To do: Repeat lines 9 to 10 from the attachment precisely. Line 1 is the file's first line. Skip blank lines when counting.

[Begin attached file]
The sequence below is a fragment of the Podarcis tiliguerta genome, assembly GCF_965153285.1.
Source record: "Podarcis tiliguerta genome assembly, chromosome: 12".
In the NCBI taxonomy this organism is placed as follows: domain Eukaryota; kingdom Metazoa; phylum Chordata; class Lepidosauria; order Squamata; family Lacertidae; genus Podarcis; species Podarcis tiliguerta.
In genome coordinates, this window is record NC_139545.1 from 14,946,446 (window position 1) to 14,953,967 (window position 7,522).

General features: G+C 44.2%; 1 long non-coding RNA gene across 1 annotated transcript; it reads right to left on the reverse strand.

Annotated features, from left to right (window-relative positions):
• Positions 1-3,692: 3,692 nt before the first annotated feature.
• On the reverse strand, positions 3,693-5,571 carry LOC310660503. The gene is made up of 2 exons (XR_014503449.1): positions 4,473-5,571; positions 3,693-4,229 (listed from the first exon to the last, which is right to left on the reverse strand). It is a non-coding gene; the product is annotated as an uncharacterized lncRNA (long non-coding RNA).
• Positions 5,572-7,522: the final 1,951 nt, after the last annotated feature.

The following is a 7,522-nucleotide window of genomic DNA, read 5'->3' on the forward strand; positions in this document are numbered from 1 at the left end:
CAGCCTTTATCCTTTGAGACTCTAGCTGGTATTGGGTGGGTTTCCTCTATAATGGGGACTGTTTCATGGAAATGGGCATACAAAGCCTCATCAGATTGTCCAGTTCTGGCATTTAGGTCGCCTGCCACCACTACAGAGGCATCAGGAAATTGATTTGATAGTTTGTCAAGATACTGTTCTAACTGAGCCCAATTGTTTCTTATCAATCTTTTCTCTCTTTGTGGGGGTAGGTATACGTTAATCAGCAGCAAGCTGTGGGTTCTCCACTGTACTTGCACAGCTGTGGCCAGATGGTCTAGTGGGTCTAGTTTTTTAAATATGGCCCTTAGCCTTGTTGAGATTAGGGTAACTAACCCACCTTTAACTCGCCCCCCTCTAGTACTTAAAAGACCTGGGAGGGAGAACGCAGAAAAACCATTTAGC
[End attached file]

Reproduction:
• Positions 5,572-7,522: the final 1,951 nt, after the last annotated feature.

The following is a 7,522-nucleotide window of genomic DNA, read 5'->3' on the forward strand; positions in this document are numbered from 1 at the left end: